Connecticut First
9:34 pm
Wed January 8, 2014

Malloy Makes a New Cabinet Appointment; Boughton Announces Gubernatorial Run

Jonathan Slifka.
Credit WNPR/CPTV

Governor Dannel Malloy announced an appointment Wednesday to a newly-created cabinet level position within his administration advocating on behalf of the state’s disability community.

Jonathan Slifka will be responsible for increasing outreach on behalf of the governor and executive branch agencies to people with disabilities, in order to provide policy and practical recommendations for advocacy and employment programs.

Danbury Mayor Announces Gubernatorial Bid

Danbury Mayor Mark Boughton announced he's a Republican candidate for governor. The seven-term mayor said Wednesday he's seeking his party's nomination this year because he believes Connecticut residents are not getting their fair share of the American dream. He was the Republican party's nominee for lieutenant governor in 2010.

University of New Haven Student Faces Charges

The student accused of causing the lockdown at the University of New Haven is facing federal charges. William Dong, 23, is charged with unlawful transport. Prosecutors say Dong brought a Bushmaster rifle into Connecticut in September after purchasing it in Pennsylvania. He was spotted carrying two loaded handguns on campus, triggering a lockdown at the university.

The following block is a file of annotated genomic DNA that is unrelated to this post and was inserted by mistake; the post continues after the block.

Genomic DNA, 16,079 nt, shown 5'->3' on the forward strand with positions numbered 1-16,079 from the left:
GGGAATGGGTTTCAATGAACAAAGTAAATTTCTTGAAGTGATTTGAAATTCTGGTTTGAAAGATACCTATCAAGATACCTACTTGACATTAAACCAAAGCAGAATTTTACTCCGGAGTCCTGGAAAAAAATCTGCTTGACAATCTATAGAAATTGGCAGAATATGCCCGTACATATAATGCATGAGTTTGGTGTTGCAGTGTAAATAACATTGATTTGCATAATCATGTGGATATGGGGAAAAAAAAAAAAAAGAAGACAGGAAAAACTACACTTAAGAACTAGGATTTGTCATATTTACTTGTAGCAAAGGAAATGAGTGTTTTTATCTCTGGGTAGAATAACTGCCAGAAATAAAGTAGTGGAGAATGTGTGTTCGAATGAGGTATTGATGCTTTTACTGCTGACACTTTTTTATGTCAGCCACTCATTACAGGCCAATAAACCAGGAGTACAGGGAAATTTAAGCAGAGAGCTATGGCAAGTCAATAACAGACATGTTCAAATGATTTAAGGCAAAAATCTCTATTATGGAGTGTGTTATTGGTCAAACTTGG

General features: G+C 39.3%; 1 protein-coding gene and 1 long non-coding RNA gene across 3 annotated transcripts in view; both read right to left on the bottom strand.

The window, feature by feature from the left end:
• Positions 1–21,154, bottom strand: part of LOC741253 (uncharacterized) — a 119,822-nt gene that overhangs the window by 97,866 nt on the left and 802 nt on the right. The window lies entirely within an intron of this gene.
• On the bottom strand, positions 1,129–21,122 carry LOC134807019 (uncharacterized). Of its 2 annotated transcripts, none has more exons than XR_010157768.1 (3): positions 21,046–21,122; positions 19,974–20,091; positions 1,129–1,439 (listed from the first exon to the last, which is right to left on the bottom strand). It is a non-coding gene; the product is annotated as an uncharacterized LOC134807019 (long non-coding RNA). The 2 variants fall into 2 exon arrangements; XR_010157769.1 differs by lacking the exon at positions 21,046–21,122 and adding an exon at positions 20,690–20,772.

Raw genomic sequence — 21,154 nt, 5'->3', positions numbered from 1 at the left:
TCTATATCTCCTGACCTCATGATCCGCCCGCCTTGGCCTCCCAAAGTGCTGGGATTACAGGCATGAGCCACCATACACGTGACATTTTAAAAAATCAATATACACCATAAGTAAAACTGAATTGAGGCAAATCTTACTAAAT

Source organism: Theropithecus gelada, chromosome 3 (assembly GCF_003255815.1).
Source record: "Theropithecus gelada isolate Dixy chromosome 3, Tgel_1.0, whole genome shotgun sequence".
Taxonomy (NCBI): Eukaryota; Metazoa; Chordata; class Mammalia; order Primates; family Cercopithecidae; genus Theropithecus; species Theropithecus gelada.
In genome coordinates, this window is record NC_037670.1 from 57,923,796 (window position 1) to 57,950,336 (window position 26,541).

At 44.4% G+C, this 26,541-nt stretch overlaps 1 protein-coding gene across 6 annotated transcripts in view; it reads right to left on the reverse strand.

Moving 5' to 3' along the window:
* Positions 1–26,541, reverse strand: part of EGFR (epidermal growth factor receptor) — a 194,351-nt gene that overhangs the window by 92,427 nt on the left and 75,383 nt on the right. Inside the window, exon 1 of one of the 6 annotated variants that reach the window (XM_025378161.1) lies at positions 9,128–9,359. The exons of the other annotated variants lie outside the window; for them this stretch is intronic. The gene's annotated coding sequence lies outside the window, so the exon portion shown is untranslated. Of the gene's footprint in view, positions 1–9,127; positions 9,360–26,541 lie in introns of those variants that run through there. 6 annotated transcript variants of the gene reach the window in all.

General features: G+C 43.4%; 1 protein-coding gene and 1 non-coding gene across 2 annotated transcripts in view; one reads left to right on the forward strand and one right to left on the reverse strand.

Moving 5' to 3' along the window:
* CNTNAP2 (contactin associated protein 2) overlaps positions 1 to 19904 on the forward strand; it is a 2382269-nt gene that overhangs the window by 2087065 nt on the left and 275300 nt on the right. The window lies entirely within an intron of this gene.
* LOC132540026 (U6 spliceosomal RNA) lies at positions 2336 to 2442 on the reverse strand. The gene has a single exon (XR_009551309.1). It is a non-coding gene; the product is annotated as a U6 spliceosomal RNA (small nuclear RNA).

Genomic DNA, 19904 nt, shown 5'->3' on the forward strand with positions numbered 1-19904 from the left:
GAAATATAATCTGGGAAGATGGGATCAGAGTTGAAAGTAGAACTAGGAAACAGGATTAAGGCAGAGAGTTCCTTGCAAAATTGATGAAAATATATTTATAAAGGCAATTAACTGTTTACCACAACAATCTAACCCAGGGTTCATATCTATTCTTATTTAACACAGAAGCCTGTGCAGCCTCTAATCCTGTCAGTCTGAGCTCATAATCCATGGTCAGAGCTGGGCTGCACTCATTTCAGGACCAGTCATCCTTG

Norwalk Man Gets Two Years in Prison

Christopher Entzminger-Joyner was trying to defend himself from local gang members in South Norwalk when he shot three people. Entzminger-Joyner was subsequently picked up with a pistol while out on bond. He was sentenced on Tuesday. Entzminger-Joyner pleaded guilty in November to illegal discharge of a firearm and carrying a pistol without a permit.

Researchers Say Anti-Smoking Efforts Effective

In 1960, we were told cigarette smoking was fun and attractive. Then, in 1964, the U.S. Surgeon General released a groundbreaking report outlining the harmful effects of smoking. It was a compilation of the best scientific evidence at the time. That inspired warning labels and higher taxes on cigarettes, and smoking cessation programs. Now, 50 years later, Yale University researchers estimate that eight million lives have been saved.

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